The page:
How Do You Celebrate National Visit Your Local Quilt Shop Day


Quilting is an old-fashioned art form that is gaining renewed notice. Quilts have been used as blankets for thousands of years.

In the American colonial era, quilting parties and quilting bees were a popular way for women to get together to socialize while they created bedding for friends, for special occasions, and as projects for community causes. Quilts were laid on the bed, hung as curtains over windows and doors, and used as insulted clothing.

Today, quilts are often viewed as art creations and are displayed in museums and art galleries. Regardless of whether you’re a quilting master or you spend your leisure time playing blackjack real money games and want a break, celebrate National Visit Your Local Quilt Shop Day, which was created to pay homage to quilts and to the quilters who create these masterpieces.

Quilting History

No one is certain when quilting began, but there is evidence that the ancient Egyptians made quilted clothes as long ago as 5000 years. In India, babies were swaddled in soft kantha quilts starting approximately 3500 years ago, and quilts have been found in pre-Columbian Aztec relics, Japanese Haori art, Tibetian religious artifacts, and as part of African storytelling. In Europe, the history of quilting can be traced back to medieval times, and examples from 13th-century England still exist.

Each society created its quilts according to its practices and styles, but all quilts involve stitching layers of material together. By the Middle Ages, most quilts were bed covers, and they were made of two layers of fabric and a third layer of wadding (padding) in between.

The layers were held together by lines of stitching, the patterns for which were based on a design. Some quilters quilted clothing that was both warm and light.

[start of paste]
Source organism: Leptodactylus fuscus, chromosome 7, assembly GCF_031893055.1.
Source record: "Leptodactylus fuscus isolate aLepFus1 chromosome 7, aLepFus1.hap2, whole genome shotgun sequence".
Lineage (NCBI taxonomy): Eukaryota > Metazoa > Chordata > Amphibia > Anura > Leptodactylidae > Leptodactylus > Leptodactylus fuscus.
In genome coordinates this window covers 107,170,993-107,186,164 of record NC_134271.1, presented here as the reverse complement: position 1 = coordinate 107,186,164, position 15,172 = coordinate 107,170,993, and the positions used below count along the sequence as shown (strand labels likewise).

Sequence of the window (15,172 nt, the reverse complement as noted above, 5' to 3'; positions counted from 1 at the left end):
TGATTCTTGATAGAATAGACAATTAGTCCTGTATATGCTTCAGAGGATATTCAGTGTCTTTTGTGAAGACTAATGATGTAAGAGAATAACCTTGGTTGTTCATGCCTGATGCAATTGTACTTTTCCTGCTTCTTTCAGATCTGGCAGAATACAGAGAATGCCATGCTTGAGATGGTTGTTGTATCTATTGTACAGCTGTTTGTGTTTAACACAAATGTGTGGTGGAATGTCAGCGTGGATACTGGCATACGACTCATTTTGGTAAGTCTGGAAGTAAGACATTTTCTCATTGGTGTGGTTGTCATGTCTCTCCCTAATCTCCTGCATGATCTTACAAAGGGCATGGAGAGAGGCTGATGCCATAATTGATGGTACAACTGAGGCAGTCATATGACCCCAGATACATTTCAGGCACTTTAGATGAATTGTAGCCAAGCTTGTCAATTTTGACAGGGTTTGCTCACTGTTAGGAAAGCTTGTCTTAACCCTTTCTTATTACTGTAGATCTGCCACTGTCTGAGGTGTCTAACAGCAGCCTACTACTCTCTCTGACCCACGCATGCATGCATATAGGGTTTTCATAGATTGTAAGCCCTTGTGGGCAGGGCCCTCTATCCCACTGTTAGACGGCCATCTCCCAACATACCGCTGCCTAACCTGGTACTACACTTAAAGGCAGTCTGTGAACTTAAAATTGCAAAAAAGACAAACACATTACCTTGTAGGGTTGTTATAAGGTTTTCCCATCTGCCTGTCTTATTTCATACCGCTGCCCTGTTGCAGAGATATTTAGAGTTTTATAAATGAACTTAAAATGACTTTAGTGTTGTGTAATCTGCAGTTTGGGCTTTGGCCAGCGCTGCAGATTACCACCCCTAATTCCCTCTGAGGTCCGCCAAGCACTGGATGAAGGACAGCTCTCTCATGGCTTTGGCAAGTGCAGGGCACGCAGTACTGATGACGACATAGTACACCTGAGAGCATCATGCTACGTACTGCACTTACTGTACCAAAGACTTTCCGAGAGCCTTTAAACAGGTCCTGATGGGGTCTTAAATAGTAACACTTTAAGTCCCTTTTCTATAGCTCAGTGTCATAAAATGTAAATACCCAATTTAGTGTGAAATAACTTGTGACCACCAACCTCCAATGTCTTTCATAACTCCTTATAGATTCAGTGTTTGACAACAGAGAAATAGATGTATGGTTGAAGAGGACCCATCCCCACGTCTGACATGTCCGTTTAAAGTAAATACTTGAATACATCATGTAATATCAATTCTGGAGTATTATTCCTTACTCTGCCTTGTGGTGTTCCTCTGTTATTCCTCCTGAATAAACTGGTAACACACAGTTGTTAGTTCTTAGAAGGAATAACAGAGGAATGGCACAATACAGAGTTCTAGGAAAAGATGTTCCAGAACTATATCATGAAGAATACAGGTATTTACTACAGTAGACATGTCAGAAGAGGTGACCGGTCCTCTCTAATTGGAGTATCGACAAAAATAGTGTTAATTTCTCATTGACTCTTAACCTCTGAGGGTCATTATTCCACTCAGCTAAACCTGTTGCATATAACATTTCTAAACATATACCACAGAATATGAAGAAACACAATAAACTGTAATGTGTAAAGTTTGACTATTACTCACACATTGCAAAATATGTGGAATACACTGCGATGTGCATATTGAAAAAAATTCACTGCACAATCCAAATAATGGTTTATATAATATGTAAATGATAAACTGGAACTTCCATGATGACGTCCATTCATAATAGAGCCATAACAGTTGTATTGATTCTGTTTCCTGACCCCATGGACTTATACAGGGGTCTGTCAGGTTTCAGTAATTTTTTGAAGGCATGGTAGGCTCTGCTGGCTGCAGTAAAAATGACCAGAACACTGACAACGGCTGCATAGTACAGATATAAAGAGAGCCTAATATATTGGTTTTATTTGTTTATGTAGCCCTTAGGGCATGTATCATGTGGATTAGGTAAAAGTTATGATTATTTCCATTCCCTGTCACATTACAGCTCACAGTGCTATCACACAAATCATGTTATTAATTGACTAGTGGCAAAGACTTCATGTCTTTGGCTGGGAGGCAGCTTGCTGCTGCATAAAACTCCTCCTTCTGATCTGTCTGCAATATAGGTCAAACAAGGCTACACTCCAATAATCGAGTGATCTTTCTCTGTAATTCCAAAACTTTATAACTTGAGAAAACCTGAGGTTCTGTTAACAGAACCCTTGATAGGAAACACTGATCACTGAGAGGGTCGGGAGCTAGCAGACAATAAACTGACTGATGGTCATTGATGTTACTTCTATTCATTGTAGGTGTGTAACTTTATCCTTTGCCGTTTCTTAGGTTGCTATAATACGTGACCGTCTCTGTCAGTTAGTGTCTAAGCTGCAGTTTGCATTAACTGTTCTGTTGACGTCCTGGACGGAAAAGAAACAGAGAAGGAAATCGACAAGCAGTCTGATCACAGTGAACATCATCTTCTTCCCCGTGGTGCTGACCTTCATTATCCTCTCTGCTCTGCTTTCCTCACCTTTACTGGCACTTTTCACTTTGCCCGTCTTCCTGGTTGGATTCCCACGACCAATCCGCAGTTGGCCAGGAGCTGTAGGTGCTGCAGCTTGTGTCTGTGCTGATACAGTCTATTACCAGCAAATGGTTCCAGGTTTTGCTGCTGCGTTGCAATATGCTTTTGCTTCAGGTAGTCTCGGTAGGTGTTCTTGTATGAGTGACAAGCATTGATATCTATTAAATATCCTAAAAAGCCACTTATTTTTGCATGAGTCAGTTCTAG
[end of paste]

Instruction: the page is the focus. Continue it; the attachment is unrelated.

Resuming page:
In any quilted piece, the stitches must each catch all the layers. The stitches are themselves, decorative patterns.

There are three basic types of quilts — patchwork quilts, made from pieces of cloth torn into various shapes and then stitched together; embroidered quilts where the embroidery stitches form patterns on solid colored fabric and appliqué quilts which are made from intricate cut-out shapes,

Making a quilt has always been a time-consuming endeavor because the quilts typically are made to cover an entire bed which makes making quilts a difficult process. When, however, dozens of people gather to make a quilt, it’s possible to create a quilt in a few hours, so both the work and the process are enjoyable and efficient.


In colonial times in America, early quilters were women from England and Holland who would look forward to quilting “bees” as a time when they could visit while doing something useful. They would often create quilts to fill the hope chests of new couples, and the patterns would have meaning for the intended recipients.

As time went on, more patchwork quilts were produced – quilts of “pieced work” where pieces of fabric were stitched together to form a flat design and then joined together from the back using whip stitches. Patchwork quilts were often created using leftover fabric scraps or material from old clothes.

Quilt Shops

Today “quilting bees” have migrated to quilt shops where quilters get together to explore quilt-making in the company of other like-minded quilters. When you visit a quilt shop, you’ll find a wide range of quilting supplies, patterns, kits, and plenty of dedicated quilters who are happy to help novices get started.